Meredith McKean, MD, MPH, discusses the rationale for investigating the LAG-3 inhibitor fianlimab in combination with cemiplimab-rwlc in patients with advanced melanoma, highlighting the combination's efficacy in both PD-1 inhibitor-exposed and –naïve populations, as well as the combinations its potential clinical significance within the advanced melanoma space.
Meredith McKean, MD, MPH, director, Melanoma and Skin Cancer Research Program, Sarah Cannon Research Institute, discusses the rationale for investigating the LAG-3 inhibitor fianlimab (REGN3767) in combination with cemiplimab-rwlc (Libtayo) in patients with advanced melanoma, highlighting the combination's efficacy in both PD-1 inhibitor-exposed and –naïve populations, as well as the combinations itspotential clinical significance within the advanced melanoma space.
A phase 1, first-in-human study (NCT03005782) was conducted to evaluate the use of LAG-3 inhibition in combination with anti–PD-1 therapy to enhance treatment outcomes in patients with advanced melanoma. This approach was derived from the successes observed with other combination checkpoint inhibitors, such as ipilimumab (Yervoy) and anti-PD–1 agents, McKean explains. Although these combinations typically resulted in igh response rates, this often came at the cost of significant toxicity. In turn, this raised the question of whether response rates could be maintained with the addition of a LAG-3 inhibitor to a PD-1 inhibitor while minimizing treatment-related toxicity, McKean says.
The study included patients who received anti–PD-1 treatment in the neoadjuvant or adjuvant setting, as well as those who had not been previously exposed to a PD-1 inhibitor. Results were presented at the 2023 ASCO Annual Meeting.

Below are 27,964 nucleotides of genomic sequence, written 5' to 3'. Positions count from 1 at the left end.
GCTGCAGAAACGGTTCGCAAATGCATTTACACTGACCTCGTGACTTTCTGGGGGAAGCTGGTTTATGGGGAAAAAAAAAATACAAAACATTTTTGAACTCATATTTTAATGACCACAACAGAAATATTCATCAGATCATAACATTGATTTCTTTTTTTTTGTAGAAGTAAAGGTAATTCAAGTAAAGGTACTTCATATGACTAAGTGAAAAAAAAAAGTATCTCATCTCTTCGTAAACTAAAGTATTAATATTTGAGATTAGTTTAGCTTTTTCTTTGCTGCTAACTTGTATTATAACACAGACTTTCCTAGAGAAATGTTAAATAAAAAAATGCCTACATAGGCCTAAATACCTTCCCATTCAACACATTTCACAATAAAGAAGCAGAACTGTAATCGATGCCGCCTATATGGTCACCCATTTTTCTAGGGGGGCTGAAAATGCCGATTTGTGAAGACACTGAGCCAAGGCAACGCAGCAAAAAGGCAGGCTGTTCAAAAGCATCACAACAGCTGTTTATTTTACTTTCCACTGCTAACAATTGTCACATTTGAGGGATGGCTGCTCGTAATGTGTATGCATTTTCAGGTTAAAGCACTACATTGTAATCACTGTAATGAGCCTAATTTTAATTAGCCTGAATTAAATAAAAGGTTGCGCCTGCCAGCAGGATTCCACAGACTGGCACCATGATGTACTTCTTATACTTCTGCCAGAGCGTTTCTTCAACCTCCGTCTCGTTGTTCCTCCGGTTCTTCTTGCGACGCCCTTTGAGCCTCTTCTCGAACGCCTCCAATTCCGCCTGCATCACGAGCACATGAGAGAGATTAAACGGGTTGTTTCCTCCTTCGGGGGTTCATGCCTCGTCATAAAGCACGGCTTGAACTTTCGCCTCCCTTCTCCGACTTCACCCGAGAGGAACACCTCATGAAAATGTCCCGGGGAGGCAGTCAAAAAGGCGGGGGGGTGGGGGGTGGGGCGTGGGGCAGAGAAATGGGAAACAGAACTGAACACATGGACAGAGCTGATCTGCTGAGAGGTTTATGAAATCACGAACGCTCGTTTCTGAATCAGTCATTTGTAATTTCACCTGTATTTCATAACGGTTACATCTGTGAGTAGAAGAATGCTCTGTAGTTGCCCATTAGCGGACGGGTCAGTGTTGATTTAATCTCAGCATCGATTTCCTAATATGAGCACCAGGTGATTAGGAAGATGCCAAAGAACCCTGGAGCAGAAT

In PD-1 treatment-naïve patients with metastatic or locally advanced disease, the LAG-3 inhibitor fianlimab plus the PD-1 inhibitor cemiplimab generated an overall response rate of 63.8% and a median progression-free survival (PFS) of 24.0 months, McKean reports. Notably, observed toxicity levels were not substantially higher than what would typically be expected with single-agent anti–PD-1 therapy, she states.
Additionally, response rates in patients who had previously been exposed to anti–PD-1therapy and subsequently experienced disease recurrence ranged from 50% to 60%, a result that exceeded expectations, McKean details. Many of these patients had completed their prior anti–PD-1 treatment or were not currently receiving it, potentially contributing to the favorable outcomes, McKean notes.
Further investigation is needed to confirm these findings in randomized studies, McKean continues. If validated, the combination of fianlimab plus cemiplimab may provide patients with a highly effective, yet less toxic alternative to ipilimumab (Yervoy) and nivolumab (Opdivo) in the front line, McKean states. Moreover, this approach holds promise for patients who developed refractory disease and for whom previous LAG-3 inhibitors have had limited efficacy, McKean adds. Additionally, combining LAG-3 and anti–PD-1 therapies in the adjuvant setting may improve outcomes for patients who previously had few treatment options, McKean says. The study's findings mark a significant step forward in advancing treatment options in melanoma while prioritizing patient safety and efficacy, she concludes.